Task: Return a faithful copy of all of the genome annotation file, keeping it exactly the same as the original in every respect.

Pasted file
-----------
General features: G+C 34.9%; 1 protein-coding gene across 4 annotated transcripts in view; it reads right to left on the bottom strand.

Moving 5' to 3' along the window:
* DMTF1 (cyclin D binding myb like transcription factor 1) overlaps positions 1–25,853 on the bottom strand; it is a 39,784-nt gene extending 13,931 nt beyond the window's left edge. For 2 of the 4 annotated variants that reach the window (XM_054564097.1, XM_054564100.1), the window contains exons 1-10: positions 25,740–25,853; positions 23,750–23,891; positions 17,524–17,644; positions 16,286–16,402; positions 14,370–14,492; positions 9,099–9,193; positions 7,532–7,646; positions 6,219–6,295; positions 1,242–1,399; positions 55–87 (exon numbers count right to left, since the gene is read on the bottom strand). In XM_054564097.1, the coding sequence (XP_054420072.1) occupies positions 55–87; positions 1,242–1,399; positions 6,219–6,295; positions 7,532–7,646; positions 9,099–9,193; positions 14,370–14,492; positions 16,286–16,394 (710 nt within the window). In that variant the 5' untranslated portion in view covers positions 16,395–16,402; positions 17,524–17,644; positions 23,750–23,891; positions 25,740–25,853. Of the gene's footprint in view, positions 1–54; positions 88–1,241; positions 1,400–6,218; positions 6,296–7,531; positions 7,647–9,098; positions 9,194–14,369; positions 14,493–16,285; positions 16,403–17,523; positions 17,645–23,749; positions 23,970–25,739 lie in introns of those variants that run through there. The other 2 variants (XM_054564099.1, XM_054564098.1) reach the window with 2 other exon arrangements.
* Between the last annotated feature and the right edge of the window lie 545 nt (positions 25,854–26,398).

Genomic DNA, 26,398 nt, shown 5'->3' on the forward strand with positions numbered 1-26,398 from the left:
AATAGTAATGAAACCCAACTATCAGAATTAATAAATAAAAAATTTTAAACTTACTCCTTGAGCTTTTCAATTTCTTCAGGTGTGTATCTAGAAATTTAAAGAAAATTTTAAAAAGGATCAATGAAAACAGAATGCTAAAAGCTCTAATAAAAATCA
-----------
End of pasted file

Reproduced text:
General features: G+C 34.9%; 1 protein-coding gene across 4 annotated transcripts in view; it reads right to left on the bottom strand.

Moving 5' to 3' along the window:
* DMTF1 (cyclin D binding myb like transcription factor 1) overlaps positions 1–25,853 on the bottom strand; it is a 39,784-nt gene extending 13,931 nt beyond the window's left edge. For 2 of the 4 annotated variants that reach the window (XM_054564097.1, XM_054564100.1), the window contains exons 1-10: positions 25,740–25,853; positions 23,750–23,891; positions 17,524–17,644; positions 16,286–16,402; positions 14,370–14,492; positions 9,099–9,193; positions 7,532–7,646; positions 6,219–6,295; positions 1,242–1,399; positions 55–87 (exon numbers count right to left, since the gene is read on the bottom strand). In XM_054564097.1, the coding sequence (XP_054420072.1) occupies positions 55–87; positions 1,242–1,399; positions 6,219–6,295; positions 7,532–7,646; positions 9,099–9,193; positions 14,370–14,492; positions 16,286–16,394 (710 nt within the window). In that variant the 5' untranslated portion in view covers positions 16,395–16,402; positions 17,524–17,644; positions 23,750–23,891; positions 25,740–25,853. Of the gene's footprint in view, positions 1–54; positions 88–1,241; positions 1,400–6,218; positions 6,296–7,531; positions 7,647–9,098; positions 9,194–14,369; positions 14,493–16,285; positions 16,403–17,523; positions 17,645–23,749; positions 23,970–25,739 lie in introns of those variants that run through there. The other 2 variants (XM_054564099.1, XM_054564098.1) reach the window with 2 other exon arrangements.
* Between the last annotated feature and the right edge of the window lie 545 nt (positions 25,854–26,398).

Genomic DNA, 26,398 nt, shown 5'->3' on the forward strand with positions numbered 1-26,398 from the left:
AATAGTAATGAAACCCAACTATCAGAATTAATAAATAAAAAATTTTAAACTTACTCCTTGAGCTTTTCAATTTCTTCAGGTGTGTATCTAGAAATTTAAAGAAAATTTTAAAAAGGATCAATGAAAACAGAATGCTAAAAGCTCTAATAAAAATCA